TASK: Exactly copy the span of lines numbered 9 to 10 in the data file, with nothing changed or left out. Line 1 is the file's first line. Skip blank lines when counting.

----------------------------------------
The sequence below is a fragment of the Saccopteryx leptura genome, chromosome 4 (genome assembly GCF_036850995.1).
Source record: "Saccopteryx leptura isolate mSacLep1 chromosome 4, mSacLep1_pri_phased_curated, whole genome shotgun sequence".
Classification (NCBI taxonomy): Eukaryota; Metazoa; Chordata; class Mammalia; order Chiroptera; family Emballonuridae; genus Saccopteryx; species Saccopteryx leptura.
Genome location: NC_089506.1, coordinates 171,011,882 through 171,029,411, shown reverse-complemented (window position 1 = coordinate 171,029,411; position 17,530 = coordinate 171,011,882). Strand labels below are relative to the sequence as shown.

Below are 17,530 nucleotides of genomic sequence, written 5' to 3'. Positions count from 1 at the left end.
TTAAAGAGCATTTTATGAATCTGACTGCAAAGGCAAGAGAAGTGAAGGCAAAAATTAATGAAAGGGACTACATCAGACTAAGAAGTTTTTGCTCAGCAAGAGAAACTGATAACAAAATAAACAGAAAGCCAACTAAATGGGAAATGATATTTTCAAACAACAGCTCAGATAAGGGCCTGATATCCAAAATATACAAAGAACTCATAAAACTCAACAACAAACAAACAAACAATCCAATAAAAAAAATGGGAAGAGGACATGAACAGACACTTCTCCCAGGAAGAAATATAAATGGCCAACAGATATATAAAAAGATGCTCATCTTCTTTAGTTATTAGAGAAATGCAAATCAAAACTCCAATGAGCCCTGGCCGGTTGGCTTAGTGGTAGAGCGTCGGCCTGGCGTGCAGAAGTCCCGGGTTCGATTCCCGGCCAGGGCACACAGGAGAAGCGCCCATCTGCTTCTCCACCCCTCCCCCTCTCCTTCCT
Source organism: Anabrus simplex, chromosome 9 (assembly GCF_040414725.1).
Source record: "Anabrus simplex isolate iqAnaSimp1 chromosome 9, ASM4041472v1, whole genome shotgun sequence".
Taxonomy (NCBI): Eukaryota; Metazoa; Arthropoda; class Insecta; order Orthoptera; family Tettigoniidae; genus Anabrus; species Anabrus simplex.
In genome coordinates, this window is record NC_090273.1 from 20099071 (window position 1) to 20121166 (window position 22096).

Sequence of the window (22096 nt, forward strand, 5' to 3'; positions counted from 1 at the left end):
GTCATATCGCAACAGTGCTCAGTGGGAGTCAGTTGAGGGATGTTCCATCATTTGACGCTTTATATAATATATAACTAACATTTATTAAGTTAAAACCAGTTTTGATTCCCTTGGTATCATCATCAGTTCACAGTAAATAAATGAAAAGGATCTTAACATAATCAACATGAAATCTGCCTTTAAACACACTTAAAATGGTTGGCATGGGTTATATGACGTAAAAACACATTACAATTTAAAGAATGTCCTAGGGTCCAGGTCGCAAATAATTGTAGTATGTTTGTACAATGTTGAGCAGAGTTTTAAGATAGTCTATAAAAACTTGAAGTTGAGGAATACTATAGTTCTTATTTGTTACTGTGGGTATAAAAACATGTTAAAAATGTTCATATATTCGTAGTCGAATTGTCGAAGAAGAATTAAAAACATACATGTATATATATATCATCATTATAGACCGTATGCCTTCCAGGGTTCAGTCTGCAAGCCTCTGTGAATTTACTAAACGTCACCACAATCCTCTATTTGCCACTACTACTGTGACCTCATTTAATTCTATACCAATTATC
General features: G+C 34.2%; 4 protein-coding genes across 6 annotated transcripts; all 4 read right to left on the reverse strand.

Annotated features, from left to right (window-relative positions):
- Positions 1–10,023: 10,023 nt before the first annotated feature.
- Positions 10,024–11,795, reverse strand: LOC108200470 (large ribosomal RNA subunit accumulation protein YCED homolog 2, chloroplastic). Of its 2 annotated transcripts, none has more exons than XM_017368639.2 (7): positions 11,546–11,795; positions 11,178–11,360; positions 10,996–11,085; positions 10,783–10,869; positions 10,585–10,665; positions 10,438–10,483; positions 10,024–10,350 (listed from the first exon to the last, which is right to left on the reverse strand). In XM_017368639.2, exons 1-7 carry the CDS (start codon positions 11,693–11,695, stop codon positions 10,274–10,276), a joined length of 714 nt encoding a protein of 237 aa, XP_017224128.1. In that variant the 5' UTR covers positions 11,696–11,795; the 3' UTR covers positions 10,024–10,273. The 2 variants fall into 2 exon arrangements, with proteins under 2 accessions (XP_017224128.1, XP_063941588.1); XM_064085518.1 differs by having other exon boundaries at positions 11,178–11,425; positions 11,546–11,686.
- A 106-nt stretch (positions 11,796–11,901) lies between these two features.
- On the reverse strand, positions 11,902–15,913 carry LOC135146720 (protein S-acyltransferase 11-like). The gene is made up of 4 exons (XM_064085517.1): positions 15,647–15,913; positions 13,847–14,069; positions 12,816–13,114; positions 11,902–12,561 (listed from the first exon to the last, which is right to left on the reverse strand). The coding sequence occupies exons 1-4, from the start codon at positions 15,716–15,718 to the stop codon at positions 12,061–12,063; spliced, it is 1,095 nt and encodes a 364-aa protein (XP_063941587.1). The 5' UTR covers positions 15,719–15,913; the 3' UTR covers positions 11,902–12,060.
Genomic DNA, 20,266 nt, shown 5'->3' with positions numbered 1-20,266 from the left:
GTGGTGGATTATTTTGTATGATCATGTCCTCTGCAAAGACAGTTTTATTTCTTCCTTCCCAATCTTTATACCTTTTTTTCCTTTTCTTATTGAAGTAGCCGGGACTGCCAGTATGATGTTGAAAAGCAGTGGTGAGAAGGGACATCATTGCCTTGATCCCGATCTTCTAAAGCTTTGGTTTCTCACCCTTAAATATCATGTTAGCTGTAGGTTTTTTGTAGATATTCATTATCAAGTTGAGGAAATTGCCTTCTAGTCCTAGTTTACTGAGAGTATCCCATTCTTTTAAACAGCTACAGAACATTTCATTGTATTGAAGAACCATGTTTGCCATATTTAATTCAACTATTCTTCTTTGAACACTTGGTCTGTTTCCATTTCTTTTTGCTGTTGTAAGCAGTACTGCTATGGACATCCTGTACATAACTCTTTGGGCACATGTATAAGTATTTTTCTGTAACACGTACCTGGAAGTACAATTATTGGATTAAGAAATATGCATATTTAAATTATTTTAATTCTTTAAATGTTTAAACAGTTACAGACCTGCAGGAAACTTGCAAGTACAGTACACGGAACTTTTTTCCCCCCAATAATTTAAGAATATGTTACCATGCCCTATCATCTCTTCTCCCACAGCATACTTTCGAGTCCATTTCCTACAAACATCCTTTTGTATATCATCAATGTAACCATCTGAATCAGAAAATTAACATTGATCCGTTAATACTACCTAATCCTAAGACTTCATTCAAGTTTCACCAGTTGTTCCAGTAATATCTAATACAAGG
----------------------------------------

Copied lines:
Taxonomy (NCBI): Eukaryota; Metazoa; Arthropoda; class Insecta; order Orthoptera; family Tettigoniidae; genus Anabrus; species Anabrus simplex.
In genome coordinates, this window is record NC_090273.1 from 20099071 (window position 1) to 20121166 (window position 22096).